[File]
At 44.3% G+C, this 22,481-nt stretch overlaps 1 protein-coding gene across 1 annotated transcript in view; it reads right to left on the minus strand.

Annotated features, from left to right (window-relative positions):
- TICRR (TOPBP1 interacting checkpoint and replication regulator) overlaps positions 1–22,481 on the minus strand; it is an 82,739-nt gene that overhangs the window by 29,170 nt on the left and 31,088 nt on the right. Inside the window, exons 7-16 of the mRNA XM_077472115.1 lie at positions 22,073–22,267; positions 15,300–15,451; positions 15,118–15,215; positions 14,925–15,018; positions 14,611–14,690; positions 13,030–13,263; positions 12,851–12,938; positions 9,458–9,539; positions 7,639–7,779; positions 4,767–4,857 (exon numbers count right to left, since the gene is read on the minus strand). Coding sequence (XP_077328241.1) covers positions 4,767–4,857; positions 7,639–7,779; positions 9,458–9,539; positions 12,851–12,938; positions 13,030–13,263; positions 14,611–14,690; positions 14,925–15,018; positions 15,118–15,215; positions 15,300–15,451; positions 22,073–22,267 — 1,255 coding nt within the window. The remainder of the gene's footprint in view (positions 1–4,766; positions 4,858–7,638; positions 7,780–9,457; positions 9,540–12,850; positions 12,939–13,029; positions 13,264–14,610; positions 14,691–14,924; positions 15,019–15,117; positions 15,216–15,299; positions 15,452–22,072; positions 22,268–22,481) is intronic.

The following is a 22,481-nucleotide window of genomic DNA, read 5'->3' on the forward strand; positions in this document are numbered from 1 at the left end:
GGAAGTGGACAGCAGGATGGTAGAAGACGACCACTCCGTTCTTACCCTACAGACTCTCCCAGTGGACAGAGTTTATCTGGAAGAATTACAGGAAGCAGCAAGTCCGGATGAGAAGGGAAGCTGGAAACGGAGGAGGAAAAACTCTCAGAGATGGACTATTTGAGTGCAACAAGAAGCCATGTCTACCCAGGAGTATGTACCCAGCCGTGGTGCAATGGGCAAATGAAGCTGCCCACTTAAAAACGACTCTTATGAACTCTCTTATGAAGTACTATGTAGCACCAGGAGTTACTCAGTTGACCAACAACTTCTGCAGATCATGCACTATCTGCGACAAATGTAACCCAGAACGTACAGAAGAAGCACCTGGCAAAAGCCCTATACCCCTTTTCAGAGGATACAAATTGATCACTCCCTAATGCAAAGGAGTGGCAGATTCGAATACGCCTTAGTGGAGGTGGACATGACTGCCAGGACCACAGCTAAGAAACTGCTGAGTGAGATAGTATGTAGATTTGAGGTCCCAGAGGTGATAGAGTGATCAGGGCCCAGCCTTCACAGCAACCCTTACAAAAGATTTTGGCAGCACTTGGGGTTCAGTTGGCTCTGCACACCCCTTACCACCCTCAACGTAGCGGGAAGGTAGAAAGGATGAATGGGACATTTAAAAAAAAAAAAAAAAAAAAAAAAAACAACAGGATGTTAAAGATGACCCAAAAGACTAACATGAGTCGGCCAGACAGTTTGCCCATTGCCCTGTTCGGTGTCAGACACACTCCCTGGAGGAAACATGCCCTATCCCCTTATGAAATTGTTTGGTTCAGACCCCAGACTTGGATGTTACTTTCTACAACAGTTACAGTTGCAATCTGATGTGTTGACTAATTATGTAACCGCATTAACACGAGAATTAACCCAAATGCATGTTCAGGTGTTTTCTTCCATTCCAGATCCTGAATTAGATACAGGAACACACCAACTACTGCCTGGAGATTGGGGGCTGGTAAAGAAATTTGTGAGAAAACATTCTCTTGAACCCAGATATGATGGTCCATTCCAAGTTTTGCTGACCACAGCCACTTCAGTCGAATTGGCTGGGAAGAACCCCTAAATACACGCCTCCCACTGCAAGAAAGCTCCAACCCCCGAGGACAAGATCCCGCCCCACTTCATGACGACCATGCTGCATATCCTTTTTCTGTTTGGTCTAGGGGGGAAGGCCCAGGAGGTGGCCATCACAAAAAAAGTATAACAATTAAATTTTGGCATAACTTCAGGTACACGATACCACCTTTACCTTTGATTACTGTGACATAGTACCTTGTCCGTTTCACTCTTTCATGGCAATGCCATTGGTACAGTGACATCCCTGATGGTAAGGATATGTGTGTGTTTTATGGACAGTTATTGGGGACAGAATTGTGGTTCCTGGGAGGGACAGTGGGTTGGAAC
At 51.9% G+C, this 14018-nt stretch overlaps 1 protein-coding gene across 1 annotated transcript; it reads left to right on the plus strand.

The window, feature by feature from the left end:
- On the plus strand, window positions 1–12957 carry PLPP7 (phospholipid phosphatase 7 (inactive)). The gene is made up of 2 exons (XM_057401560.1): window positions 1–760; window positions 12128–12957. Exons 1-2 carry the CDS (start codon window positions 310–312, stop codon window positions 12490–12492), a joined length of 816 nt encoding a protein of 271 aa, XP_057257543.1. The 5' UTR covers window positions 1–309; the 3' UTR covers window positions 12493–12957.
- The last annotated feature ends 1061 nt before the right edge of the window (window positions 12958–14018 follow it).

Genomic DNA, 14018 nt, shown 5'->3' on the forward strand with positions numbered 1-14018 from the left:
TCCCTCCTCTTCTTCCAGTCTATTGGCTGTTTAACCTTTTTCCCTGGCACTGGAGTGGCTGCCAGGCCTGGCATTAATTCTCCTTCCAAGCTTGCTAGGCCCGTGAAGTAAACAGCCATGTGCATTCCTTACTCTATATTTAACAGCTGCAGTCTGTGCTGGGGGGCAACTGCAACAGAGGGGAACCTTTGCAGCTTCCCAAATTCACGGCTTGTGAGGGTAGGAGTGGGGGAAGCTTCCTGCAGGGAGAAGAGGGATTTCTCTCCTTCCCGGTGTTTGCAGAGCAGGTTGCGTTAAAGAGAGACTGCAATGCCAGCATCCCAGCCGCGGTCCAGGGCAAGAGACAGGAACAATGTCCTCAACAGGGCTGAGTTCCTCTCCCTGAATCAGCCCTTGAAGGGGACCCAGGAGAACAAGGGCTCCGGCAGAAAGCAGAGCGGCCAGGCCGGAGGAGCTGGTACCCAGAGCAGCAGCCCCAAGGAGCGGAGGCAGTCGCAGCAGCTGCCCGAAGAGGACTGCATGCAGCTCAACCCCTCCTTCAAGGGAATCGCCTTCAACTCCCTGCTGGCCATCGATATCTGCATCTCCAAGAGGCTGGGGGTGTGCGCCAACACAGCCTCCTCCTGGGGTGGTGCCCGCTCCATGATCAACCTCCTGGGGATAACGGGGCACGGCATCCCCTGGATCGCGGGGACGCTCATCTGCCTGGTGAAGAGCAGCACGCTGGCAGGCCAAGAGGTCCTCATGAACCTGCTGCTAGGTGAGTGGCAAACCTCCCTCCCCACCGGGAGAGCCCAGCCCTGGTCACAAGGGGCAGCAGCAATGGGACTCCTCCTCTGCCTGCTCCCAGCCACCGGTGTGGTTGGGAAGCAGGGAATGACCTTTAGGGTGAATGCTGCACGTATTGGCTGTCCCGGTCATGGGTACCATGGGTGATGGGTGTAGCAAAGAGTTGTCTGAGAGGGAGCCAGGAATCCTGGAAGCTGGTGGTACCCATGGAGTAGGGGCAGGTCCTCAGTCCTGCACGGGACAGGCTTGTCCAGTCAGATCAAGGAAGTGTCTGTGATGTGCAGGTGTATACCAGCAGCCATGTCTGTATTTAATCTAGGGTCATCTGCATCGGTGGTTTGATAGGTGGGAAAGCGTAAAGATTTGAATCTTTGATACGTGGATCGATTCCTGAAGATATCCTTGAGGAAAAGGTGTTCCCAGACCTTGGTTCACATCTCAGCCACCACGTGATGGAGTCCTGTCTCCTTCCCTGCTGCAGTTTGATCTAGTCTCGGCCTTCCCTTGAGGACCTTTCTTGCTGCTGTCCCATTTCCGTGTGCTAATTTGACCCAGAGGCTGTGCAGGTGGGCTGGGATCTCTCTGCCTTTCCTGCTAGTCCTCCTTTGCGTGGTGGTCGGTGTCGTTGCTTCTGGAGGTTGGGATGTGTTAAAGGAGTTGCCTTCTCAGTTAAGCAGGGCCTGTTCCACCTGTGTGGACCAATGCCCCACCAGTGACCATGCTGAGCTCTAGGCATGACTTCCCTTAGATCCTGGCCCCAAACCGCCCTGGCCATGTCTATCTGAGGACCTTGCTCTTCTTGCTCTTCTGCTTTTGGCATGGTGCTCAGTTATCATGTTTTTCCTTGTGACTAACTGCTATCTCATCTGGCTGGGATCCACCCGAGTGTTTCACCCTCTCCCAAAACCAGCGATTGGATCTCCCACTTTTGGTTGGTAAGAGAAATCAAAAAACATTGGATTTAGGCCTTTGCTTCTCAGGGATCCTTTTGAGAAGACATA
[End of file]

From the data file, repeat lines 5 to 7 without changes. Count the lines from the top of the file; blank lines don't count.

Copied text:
GGAAGTGGACAGCAGGATGGTAGAAGACGACCACTCCGTTCTTACCCTACAGACTCTCCCAGTGGACAGAGTTTATCTGGAAGAATTACAGGAAGCAGCAAGTCCGGATGAGAAGGGAAGCTGGAAACGGAGGAGGAAAAACTCTCAGAGATGGACTATTTGAGTGCAACAAGAAGCCATGTCTACCCAGGAGTATGTACCCAGCCGTGGTGCAATGGGCAAATGAAGCTGCCCACTTAAAAACGACTCTTATGAACTCTCTTATGAAGTACTATGTAGCACCAGGAGTTACTCAGTTGACCAACAACTTCTGCAGATCATGCACTATCTGCGACAAATGTAACCCAGAACGTACAGAAGAAGCACCTGGCAAAAGCCCTATACCCCTTTTCAGAGGATACAAATTGATCACTCCCTAATGCAAAGGAGTGGCAGATTCGAATACGCCTTAGTGGAGGTGGACATGACTGCCAGGACCACAGCTAAGAAACTGCTGAGTGAGATAGTATGTAGATTTGAGGTCCCAGAGGTGATAGAGTGATCAGGGCCCAGCCTTCACAGCAACCCTTACAAAAGATTTTGGCAGCACTTGGGGTTCAGTTGGCTCTGCACACCCCTTACCACCCTCAACGTAGCGGGAAGGTAGAAAGGATGAATGGGACATTTAAAAAAAAAAAAAAAAAAAAAAAAAACAACAGGATGTTAAAGATGACCCAAAAGACTAACATGAGTCGGCCAGACAGTTTGCCCATTGCCCTGTTCGGTGTCAGACACACTCCCTGGAGGAAACATGCCCTATCCCCTTATGAAATTGTTTGGTTCAGACCCCAGACTTGGATGTTACTTTCTACAACAGTTACAGTTGCAATCTGATGTGTTGACTAATTATGTAACCGCATTAACACGAGAATTAACCCAAATGCATGTTCAGGTGTTTTCTTCCATTCCAGATCCTGAATTAGATACAGGAACACACCAACTACTGCCTGGAGATTGGGGGCTGGTAAAGAAATTTGTGAGAAAACATTCTCTTGAACCCAGATATGATGGTCCATTCCAAGTTTTGCTGACCACAGCCACTTCAGTCGAATTGGCTGGGAAGAACCCCTAAATACACGCCTCCCACTGCAAGAAAGCTCCAACCCCCGAGGACAAGATCCCGCCCCACTTCATGACGACCATGCTGCATATCCTTTTTCTGTTTGGTCTAGGGGGGAAGGCCCAGGAGGTGGCCATCACAAAAAAAGTATAACAATTAAATTTTGGCATAACTTCAGGTACACGATACCACCTTTACCTTTGATTACTGTGACATAGTACCTTGTCCGTTTCACTCTTTCATGGCAATGCCATTGGTACAGTGACATCCCTGATGGTAAGGATATGTGTGTGTTTTATGGACAGTTATTGGGGACAGAATTGTGGTTCCTGGGAGGGACAGTGGGTTGGAAC
At 51.9% G+C, this 14018-nt stretch overlaps 1 protein-coding gene across 1 annotated transcript; it reads left to right on the plus strand.

The window, feature by feature from the left end: